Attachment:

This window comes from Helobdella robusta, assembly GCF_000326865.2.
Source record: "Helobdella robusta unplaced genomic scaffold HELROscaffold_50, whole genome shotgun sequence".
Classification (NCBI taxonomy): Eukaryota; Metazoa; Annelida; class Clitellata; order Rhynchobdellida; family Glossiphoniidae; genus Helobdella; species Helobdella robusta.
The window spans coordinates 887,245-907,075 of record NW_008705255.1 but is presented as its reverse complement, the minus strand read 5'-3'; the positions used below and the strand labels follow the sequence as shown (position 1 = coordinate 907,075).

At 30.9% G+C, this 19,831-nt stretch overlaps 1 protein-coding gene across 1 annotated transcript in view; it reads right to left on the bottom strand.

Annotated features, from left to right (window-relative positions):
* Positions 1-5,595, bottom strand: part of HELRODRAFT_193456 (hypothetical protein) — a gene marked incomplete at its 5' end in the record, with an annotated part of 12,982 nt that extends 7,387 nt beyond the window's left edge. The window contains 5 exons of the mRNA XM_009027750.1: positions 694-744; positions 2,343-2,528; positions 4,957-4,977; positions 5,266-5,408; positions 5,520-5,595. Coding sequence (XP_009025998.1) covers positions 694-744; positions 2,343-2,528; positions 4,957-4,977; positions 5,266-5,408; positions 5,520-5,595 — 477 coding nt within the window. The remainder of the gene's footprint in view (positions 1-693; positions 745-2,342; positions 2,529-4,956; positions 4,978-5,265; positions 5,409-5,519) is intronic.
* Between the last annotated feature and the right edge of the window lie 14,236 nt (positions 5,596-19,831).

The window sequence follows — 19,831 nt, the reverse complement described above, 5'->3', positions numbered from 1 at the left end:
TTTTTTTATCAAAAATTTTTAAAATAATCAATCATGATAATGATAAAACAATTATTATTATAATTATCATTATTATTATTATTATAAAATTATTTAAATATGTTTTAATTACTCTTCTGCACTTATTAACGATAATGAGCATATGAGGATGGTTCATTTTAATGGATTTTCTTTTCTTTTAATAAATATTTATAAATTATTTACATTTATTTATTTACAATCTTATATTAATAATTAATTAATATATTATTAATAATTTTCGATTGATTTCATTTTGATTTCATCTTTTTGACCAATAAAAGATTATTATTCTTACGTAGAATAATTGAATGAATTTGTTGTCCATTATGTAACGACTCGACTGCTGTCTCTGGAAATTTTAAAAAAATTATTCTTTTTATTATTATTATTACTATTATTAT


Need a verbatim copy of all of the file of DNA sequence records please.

This window comes from Helobdella robusta, assembly GCF_000326865.2.
Source record: "Helobdella robusta unplaced genomic scaffold HELROscaffold_50, whole genome shotgun sequence".
Classification (NCBI taxonomy): Eukaryota; Metazoa; Annelida; class Clitellata; order Rhynchobdellida; family Glossiphoniidae; genus Helobdella; species Helobdella robusta.
The window spans coordinates 887,245-907,075 of record NW_008705255.1 but is presented as its reverse complement, the minus strand read 5'-3'; the positions used below and the strand labels follow the sequence as shown (position 1 = coordinate 907,075).

At 30.9% G+C, this 19,831-nt stretch overlaps 1 protein-coding gene across 1 annotated transcript in view; it reads right to left on the bottom strand.

Annotated features, from left to right (window-relative positions):
* Positions 1-5,595, bottom strand: part of HELRODRAFT_193456 (hypothetical protein) — a gene marked incomplete at its 5' end in the record, with an annotated part of 12,982 nt that extends 7,387 nt beyond the window's left edge. The window contains 5 exons of the mRNA XM_009027750.1: positions 694-744; positions 2,343-2,528; positions 4,957-4,977; positions 5,266-5,408; positions 5,520-5,595. Coding sequence (XP_009025998.1) covers positions 694-744; positions 2,343-2,528; positions 4,957-4,977; positions 5,266-5,408; positions 5,520-5,595 — 477 coding nt within the window. The remainder of the gene's footprint in view (positions 1-693; positions 745-2,342; positions 2,529-4,956; positions 4,978-5,265; positions 5,409-5,519) is intronic.
* Between the last annotated feature and the right edge of the window lie 14,236 nt (positions 5,596-19,831).

The window sequence follows — 19,831 nt, the reverse complement described above, 5'->3', positions numbered from 1 at the left end:
TTTTTTTATCAAAAATTTTTAAAATAATCAATCATGATAATGATAAAACAATTATTATTATAATTATCATTATTATTATTATTATAAAATTATTTAAATATGTTTTAATTACTCTTCTGCACTTATTAACGATAATGAGCATATGAGGATGGTTCATTTTAATGGATTTTCTTTTCTTTTAATAAATATTTATAAATTATTTACATTTATTTATTTACAATCTTATATTAATAATTAATTAATATATTATTAATAATTTTCGATTGATTTCATTTTGATTTCATCTTTTTGACCAATAAAAGATTATTATTCTTACGTAGAATAATTGAATGAATTTGTTGTCCATTATGTAACGACTCGACTGCTGTCTCTGGAAATTTTAAAAAAATTATTCTTTTTATTATTATTATTACTATTATTAT